Gatwick airport introduced Accessibility Panel

Gatwick airport introduced Accessibility Panel



Inage: Gatwick north terminal, the main entrance and a sign "Departures"
Gatwick airport serves more than 230 destinations in 74 countries for 46 million passengers a year  (Source)


Gatwick - the UK’s second largest airport, continues to improve travel experience for disabled passengers. A new independent panel – made up of experts in the travel needs of disabled passengers and people with reduced mobility Gatwick - will help to shape Gatwick’s accessibility strategy and improve services for disabled passengers, the airport announced.

The Independent Gatwick Accessibility Panel (IGAP) will take a broad view of accessibility provision and services at the airport, including setting new service standards and reviewing the airport’s performance against them. 

The panel will first meet on the 19 December 2019 and will build upon the ongoing work and achievements of two existing groups; the Passenger Advisory PRM Group - which represents passengers – and the Accessibility Community Forum, which is where airport stakeholders meet with local charities and support groups.

Ann Frye – an international specialist in the transport needs of disabled and older people will chair the group.  Ann currently co-chairs the US Transportation Research Board sub-committee on International Activities in Accessible Transportation and Mobility.  She is also working with the United Nations and the International Transport Forum on the mobility implications of a global ageing population. Other members of the panel have been primarily drawn from the disability community - including those with hidden disabilities - and have been selected based on their expertise and experience both in disability and air travel. 


Chris Woodroofe, Chief Operating Officer, Gatwick Airport, said: “This new independent panel of experts will help us set new standards and identify innovative opportunities where we can improve the service we offer to passengers with reduced mobility or other disabilities. “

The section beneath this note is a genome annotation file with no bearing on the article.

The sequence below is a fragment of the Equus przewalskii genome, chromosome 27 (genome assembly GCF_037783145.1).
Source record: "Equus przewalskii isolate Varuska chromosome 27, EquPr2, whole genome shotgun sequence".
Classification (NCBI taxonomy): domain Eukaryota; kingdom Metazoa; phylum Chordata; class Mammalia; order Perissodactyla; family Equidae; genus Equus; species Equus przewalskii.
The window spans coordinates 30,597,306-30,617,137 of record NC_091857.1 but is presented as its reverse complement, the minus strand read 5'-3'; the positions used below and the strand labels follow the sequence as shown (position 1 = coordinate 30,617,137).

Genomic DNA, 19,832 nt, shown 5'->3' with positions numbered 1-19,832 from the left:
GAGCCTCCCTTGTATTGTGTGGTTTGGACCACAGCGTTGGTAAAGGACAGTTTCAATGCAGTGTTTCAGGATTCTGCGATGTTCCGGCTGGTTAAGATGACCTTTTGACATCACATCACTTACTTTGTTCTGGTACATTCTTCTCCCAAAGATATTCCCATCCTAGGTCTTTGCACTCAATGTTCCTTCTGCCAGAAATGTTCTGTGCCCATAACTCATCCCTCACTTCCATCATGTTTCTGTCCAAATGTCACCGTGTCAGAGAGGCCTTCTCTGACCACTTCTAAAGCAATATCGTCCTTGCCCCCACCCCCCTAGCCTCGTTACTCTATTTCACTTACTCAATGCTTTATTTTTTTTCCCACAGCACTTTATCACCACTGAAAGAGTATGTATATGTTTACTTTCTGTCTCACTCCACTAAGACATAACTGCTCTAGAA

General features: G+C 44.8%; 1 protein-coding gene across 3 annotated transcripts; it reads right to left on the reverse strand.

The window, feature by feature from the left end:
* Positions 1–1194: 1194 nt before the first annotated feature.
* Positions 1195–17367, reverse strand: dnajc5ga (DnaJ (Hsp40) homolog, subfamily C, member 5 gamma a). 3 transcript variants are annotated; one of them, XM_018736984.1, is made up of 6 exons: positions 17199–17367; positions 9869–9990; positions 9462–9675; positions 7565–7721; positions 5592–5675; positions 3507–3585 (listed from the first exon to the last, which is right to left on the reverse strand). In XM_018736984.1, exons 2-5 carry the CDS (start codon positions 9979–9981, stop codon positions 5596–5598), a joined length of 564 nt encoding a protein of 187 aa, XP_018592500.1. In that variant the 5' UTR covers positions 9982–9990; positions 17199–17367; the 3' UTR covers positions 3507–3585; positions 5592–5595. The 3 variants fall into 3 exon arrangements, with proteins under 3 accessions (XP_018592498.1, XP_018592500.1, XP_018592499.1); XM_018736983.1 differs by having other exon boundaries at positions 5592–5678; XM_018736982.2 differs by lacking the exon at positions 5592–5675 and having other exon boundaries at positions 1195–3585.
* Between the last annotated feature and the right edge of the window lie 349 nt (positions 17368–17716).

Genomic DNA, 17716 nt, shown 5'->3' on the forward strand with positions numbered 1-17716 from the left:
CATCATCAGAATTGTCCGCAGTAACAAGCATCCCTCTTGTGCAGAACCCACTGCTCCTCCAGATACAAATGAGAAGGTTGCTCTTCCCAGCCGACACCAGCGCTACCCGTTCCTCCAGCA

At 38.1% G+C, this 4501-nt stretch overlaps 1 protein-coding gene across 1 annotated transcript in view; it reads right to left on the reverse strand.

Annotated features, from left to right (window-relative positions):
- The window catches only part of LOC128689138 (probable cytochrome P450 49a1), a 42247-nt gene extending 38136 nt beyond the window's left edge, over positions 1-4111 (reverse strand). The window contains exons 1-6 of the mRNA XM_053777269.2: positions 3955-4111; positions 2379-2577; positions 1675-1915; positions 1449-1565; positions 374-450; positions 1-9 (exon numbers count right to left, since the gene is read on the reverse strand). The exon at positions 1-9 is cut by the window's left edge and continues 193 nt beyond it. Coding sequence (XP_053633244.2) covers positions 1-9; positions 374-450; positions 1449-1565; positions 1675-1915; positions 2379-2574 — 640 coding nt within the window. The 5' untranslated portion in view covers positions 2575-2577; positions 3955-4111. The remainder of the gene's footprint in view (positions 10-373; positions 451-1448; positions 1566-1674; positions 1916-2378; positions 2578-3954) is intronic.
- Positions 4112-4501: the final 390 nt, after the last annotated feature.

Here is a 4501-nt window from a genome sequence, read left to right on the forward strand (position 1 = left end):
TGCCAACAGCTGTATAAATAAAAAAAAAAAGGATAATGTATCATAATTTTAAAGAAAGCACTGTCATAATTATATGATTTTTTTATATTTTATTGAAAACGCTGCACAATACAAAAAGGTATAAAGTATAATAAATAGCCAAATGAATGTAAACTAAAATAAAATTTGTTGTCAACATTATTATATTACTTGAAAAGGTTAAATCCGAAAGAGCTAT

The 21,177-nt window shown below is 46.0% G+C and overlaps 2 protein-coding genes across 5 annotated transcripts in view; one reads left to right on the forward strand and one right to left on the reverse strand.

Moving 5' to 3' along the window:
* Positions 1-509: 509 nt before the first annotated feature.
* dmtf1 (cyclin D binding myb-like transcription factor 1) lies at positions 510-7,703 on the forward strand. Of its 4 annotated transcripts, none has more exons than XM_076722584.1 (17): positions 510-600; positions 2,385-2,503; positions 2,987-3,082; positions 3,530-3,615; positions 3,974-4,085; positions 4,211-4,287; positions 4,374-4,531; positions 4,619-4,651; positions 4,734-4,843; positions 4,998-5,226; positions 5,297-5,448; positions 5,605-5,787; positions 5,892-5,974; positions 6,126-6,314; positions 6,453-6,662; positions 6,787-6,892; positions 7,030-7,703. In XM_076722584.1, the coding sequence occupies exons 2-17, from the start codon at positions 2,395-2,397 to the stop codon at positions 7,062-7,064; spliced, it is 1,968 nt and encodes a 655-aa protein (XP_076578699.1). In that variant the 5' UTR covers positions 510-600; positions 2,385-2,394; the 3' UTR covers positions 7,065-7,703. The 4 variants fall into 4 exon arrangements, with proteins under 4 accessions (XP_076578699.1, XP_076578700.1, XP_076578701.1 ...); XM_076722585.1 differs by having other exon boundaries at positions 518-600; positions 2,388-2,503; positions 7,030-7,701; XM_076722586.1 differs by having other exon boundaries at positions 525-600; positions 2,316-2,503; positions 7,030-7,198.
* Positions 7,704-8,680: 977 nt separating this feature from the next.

The panel will then meet at least twice every year and the minutes from each meeting will be published on Gatwick’s website.  The panel will also be consulted on other relevant issues on an ad hoc basis.


Aviation Minister Paul Maynard said: “Transport is vital for connecting people with work, friends and family, and should enable those from every part of society to access and enjoy exploring the rest of the world. Gatwick’s continued work on accessibility is helping to open up new opportunities and experiences, ensuring the aviation network is truly open to all.”



Gatwick was the first airport to introduce a hidden disability lanyard scheme – something that all UK airports have introduced since.  Gatwick was also the first UK airport to open a sensory room, invested £2 million in a new ‘premium-style’ lounge for passengers with reduced mobility and is expanding its existing range of Changing Places facilities, which include hoists and height-adjustable changing beds and sinks.

The airport also places a particular emphasis on training and all passenger-facing staff are taught to recognise a range of hidden disabilities. To ensure consistent standards across the airport, Gatwick also offers this training free to airlines, ground handlers and organisations. 

For example, 2,200 staff have been trained to recognise and help people with dementia across 14 different businesses. Staff working for Gatwick’s special assistance provider – Wilson James - are also the only ones in the UK trained to NVQ Level 2 & 3.